TiN synthesized by filtered arc deposition combined with electron cyclotron resonance

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Original languageEnglish
Article number4P49
Journal / PublicationIEEE International Conference on Plasma Science
Publication statusPublished - 2004


Title31st IEEE International Conference on Plasma Science (ICOPS2004)
PlaceUnited States
Period28 June - 1 July 2004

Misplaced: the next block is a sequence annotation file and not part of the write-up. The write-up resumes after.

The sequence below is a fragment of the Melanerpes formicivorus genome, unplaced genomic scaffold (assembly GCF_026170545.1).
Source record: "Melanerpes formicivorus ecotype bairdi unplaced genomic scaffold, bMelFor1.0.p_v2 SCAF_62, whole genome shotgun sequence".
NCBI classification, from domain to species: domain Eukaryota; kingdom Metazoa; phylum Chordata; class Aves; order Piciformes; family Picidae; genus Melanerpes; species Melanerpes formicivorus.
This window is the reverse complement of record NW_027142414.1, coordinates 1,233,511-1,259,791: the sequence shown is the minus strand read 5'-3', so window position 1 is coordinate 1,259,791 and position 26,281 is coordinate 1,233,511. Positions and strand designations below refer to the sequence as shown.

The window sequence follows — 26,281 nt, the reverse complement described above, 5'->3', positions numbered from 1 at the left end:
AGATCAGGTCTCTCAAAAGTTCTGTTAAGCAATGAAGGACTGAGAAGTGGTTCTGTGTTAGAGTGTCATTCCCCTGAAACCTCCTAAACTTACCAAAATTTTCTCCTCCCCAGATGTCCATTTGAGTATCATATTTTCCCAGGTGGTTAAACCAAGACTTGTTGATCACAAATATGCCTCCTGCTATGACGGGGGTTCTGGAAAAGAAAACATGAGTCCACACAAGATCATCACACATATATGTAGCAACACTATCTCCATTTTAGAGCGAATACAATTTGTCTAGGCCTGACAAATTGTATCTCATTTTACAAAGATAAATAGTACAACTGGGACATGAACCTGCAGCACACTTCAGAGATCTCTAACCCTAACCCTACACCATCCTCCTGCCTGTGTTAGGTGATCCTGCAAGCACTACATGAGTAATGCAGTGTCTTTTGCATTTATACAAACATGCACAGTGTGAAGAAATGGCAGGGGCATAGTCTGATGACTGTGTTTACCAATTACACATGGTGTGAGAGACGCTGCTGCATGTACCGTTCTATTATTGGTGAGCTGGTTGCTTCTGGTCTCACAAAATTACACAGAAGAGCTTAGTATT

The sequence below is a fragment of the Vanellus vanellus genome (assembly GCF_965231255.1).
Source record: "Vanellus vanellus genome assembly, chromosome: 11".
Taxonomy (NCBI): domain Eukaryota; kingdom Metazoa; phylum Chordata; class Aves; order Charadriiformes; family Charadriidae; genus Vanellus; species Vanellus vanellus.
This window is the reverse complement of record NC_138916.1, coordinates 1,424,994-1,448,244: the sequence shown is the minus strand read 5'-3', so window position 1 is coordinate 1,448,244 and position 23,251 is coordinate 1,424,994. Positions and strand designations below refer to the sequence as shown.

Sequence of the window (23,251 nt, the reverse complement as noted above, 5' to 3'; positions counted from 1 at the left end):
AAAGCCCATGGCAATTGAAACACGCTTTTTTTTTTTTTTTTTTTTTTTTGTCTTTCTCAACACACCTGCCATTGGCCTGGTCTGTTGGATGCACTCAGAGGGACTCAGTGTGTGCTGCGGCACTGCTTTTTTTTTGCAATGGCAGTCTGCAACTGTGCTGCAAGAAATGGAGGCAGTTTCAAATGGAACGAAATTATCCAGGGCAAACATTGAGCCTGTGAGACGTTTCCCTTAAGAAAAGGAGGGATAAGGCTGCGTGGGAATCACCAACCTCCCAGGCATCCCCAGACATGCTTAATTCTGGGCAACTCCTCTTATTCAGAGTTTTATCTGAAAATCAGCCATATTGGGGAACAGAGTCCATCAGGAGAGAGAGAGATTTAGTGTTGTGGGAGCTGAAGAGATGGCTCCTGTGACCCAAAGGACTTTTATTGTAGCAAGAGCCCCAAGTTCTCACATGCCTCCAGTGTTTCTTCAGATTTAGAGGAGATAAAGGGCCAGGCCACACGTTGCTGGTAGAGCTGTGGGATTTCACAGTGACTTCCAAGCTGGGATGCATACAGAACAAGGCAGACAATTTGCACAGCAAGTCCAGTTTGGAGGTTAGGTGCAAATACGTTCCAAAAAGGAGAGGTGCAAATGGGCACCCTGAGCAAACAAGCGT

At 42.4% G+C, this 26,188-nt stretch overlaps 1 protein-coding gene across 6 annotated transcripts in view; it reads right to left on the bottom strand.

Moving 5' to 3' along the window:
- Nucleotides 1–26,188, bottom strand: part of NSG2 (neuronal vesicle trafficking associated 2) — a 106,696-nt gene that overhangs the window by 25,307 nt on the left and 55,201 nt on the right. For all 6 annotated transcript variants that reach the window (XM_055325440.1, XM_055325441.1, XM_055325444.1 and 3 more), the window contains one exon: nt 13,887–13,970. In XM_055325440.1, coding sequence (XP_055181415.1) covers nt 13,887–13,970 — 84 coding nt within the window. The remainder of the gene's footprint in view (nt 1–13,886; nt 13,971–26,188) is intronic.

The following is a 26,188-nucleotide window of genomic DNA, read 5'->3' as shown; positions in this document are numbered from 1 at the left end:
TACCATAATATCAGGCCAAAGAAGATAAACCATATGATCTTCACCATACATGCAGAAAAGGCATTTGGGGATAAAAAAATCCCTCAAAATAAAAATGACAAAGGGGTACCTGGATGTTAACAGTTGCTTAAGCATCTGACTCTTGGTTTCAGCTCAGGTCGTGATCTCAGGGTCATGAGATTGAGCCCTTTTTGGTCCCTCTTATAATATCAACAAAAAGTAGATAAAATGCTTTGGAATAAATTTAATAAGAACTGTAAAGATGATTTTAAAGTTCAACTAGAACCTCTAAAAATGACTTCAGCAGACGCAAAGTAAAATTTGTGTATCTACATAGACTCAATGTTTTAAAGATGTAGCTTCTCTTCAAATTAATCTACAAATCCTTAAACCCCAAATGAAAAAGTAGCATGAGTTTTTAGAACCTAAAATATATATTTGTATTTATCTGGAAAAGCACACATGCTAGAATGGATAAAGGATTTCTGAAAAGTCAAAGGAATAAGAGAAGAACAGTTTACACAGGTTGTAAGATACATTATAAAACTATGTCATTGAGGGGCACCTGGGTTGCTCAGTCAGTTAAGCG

Titanium nitride thin films possess many good properties including blood compatibility but the properties are strongly dependent on the fabricating process. In this work, TiN films were deposited on 316L substrate using filter arc deposition (FAD) combined with and without electron cyclotron resonance (ECR), and the properties of the two types of films were evaluated. The first group TiN films were deposited using the Ti ion beam produced by a filtered arc source in a nitrogen ambient, whereas the second set of samples were deposited using FAD with an ECR-sustained nitrogen plasma. X-ray diffraction (XRD) was employed to determine the structure, nano-indentation measurements were used to evaluate the hardness, atomic force microscopy (AFM) was utilized to evaluate the surface morphology, and pin-on-disk tribology tests were employed to assess the wear resistance. XRD results show that the films deposited by FAD with or without ECR process possess a single TiN phase, but the crystallographic orientation of the film changes from (111) to both (111) and (200) with the introduction of ECR excitation. This indicates that stress relief occurs during high energy bombardment or implantation and the thermal spike annealing effect is brought about by the ECR process. Nano-indentation results reveal that the nano-hardness of the samples synthesized by FAD with ECR can attain a value of about 15GPa, compared to 7.9GPa for the sample prepared by FAD alone. The film is densified with the stress changing from tensile or compressive due to the higher degree of ion bombardment from the ECR ignited plasma. AFM results disclose that both types of films are nano-sized crystalline and crack-free, but the surface of the FAD/ECR films tends to be rougher possibly due to more substantial sputtering effects. The friction coefficients and residual tracks revealed by pin-on-disk tests shows that the FAD/ECR film exhibits obviously higher wear resistance than that prepared by FAD alone and the enhancement can be explained by stress relief as well.